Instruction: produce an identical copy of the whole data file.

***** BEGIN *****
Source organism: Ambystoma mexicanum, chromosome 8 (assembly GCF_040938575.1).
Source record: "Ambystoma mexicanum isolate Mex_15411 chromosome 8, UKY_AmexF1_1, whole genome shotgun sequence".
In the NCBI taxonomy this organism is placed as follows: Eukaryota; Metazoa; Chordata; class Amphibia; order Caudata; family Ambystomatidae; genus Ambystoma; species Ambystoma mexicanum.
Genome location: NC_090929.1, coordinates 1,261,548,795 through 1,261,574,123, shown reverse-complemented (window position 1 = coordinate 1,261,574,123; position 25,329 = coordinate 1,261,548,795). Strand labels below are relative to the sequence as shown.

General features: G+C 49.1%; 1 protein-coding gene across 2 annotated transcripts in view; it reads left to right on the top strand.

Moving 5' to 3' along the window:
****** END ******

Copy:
Source organism: Ambystoma mexicanum, chromosome 8 (assembly GCF_040938575.1).
Source record: "Ambystoma mexicanum isolate Mex_15411 chromosome 8, UKY_AmexF1_1, whole genome shotgun sequence".
In the NCBI taxonomy this organism is placed as follows: Eukaryota; Metazoa; Chordata; class Amphibia; order Caudata; family Ambystomatidae; genus Ambystoma; species Ambystoma mexicanum.
Genome location: NC_090929.1, coordinates 1,261,548,795 through 1,261,574,123, shown reverse-complemented (window position 1 = coordinate 1,261,574,123; position 25,329 = coordinate 1,261,548,795). Strand labels below are relative to the sequence as shown.

General features: G+C 49.1%; 1 protein-coding gene across 2 annotated transcripts in view; it reads left to right on the top strand.

Moving 5' to 3' along the window: